Human goodness

Time and again I am moved by the sheer goodness of those who practise no religion yet whose lives are like lanterns illuminating the surrounding darkness. Perhaps the most vivid example of such goodness is that of the fire-fighters who raced into the Twin Towers in New York on 9/11, at risk to their own lives, unconcerned with self, not seeking any fame or reward.

Mathew Parris, writing in The Times, recently commented on how ‘from time to time one meets people from whom goodness simply leaps. These people have something extra-ordinary. Could it be God? I ask myself. Is God the explanation of human goodness?’ The answer strikes him with absolute clarity.  ‘There is no need,’ he concludes, ‘to explain human goodness. It exists. It is a positive fact. It can be seen and not only in the devout. Goodness is human, not divine.’

That such goodness is endemic in human nature was acknowledged by Pope John Paul II in his Lenten message for 2003 in which he said, ‘The inclination to give is rooted in the depths of the human heart: every person is conscious of a desire to interact with others and everyone finds fulfilment in a free gift of self to others.’


8 thoughts on “Human goodness”

  1. How rewarding to be reminded of this in these terrible times when some people are yet giving of themselves so amazingly.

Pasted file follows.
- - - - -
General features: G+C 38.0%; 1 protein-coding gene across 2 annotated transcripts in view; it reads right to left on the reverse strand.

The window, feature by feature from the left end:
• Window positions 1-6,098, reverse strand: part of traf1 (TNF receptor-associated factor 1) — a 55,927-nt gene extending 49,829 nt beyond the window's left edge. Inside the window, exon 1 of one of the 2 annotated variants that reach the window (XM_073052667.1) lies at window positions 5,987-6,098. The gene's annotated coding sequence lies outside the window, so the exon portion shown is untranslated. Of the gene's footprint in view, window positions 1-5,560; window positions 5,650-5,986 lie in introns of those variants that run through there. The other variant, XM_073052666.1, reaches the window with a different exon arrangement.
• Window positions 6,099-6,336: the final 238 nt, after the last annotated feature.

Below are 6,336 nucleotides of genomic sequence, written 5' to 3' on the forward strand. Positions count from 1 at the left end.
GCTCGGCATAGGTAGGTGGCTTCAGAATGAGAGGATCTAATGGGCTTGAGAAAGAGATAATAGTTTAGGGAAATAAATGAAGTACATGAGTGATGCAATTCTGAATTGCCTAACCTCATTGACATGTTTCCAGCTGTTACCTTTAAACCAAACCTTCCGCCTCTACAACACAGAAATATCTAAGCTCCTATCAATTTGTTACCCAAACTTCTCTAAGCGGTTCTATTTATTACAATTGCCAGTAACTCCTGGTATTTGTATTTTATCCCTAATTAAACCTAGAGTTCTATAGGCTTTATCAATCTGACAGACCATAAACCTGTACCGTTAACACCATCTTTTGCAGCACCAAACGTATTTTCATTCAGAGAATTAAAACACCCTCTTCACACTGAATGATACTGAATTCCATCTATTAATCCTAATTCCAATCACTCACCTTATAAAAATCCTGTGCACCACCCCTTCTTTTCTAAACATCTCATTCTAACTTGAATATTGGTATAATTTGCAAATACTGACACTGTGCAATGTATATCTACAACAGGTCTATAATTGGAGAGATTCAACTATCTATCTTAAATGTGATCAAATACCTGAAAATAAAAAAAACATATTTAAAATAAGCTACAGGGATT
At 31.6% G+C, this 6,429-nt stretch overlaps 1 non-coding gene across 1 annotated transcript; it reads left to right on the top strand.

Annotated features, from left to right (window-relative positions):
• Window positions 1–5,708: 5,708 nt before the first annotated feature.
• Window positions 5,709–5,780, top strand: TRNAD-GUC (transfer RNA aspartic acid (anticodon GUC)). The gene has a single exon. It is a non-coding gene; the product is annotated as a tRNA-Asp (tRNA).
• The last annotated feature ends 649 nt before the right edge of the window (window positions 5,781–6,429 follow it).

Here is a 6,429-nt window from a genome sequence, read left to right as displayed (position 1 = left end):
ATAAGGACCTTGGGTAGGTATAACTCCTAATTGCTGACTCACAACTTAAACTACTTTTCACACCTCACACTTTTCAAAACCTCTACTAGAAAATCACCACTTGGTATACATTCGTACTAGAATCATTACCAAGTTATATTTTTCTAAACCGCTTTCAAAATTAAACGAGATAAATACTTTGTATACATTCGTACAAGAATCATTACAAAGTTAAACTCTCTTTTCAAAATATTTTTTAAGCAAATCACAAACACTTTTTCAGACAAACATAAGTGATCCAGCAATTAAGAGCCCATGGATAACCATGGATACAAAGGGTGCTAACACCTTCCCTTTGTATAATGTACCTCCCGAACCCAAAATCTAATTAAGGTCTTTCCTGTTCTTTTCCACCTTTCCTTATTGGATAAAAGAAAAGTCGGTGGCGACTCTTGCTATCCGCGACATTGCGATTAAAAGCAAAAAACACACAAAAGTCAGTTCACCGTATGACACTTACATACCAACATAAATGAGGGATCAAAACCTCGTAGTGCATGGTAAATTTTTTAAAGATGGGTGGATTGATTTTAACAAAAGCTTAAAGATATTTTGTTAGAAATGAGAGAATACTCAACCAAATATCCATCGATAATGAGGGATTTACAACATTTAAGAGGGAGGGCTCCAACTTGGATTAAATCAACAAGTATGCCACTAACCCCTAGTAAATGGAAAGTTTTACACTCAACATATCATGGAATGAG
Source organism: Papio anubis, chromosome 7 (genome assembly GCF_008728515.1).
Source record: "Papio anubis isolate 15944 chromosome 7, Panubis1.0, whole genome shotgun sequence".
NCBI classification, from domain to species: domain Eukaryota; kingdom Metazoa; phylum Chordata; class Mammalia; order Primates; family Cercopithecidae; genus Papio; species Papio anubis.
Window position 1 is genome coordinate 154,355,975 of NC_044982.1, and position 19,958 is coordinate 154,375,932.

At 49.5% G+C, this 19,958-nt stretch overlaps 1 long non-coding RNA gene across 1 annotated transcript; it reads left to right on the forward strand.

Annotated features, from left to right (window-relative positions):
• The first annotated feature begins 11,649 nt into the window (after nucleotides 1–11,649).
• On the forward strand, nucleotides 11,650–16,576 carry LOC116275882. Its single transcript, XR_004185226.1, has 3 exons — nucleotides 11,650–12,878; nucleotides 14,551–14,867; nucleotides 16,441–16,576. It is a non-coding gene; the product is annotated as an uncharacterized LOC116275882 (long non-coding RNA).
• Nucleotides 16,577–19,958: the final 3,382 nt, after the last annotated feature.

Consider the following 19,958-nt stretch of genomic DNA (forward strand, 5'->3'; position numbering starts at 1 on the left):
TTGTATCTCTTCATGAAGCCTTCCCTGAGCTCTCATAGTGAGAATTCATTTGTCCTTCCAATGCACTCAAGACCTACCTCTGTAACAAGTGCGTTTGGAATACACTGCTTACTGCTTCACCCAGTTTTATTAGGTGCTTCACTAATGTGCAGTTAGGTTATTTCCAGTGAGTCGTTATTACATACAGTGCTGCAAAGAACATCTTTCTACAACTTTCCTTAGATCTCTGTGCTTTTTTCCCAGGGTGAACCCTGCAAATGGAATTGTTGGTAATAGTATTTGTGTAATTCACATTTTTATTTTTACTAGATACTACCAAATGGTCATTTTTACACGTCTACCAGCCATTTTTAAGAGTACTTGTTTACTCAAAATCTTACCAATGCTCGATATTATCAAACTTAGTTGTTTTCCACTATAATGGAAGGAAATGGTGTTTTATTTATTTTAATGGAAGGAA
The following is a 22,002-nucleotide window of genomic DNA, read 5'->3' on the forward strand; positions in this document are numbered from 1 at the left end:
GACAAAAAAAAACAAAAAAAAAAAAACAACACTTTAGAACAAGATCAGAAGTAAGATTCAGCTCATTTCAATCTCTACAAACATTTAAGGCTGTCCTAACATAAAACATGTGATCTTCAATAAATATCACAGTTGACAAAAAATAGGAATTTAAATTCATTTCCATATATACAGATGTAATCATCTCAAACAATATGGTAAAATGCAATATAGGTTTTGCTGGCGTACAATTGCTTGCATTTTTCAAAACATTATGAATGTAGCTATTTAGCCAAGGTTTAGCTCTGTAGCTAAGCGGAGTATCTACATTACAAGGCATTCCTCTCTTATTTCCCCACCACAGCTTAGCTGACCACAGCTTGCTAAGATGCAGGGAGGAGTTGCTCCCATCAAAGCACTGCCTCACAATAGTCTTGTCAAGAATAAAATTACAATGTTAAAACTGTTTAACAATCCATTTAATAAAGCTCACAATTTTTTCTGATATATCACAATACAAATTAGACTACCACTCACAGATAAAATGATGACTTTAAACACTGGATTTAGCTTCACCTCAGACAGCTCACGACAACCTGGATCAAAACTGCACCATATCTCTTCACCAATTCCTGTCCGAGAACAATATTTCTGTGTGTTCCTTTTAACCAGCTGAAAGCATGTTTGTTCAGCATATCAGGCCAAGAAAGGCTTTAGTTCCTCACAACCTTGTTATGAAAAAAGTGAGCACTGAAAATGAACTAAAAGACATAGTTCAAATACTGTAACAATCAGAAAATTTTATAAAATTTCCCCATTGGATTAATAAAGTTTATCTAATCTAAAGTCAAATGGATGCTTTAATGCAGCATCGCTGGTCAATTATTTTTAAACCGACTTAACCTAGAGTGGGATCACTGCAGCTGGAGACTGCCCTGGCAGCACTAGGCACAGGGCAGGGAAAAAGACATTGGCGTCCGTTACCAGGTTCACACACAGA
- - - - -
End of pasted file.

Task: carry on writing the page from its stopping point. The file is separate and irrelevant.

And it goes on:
Thank you, Jimmie!
    Margo x o

  2. I’m nodding, James. A YES to hope! This covid period is revealing so many eye opening truths and we surely have to respond to them all. There will, I truly hope, be blessings for the future, if we can let go of all sorts of stuff we have thought necessary to the faith traditions, that we follow. Thank you James.
    Love Diana

  3. Oh Dear James, I’ve just re read the comment I have left and realise it sounds as if I want to throw faith out of the window – I simply believe we need to accept there are blessings in new ways of looking, see the eye opening goodness and generosity of spirit that is out there and at how myopic our vision can become, especially when fearful of change.

  4. Of course. We can observe it among many in the animal kingdom too. Watch the empathy, support and care in a herd of elephants. Watch their grief when one dies.

  5. Jimmy, after months of sequestering for the safety of others, my friends and church members have begun to suffer. Not for dining out, or Entertainment, but because of how difficult it has become to help others. Causing pain and anxiety. Reading with Children Feeding the Hungry. That helplessness feeling, and seeing so much hurt in such bold relief systemic inequities that destroy. Many years from Elder and Elon. And you are still teaching and inspiring me. Cathie Albair

  6. Dear James, Here in India we are seeing so much suffering among the poor that my dominant feeling is guilt that I have given so little to them, and I don’t mean just financially over the years I have lived here. But there is a lot of gooidness and you are right I mst look for that.
    Mark Tully.

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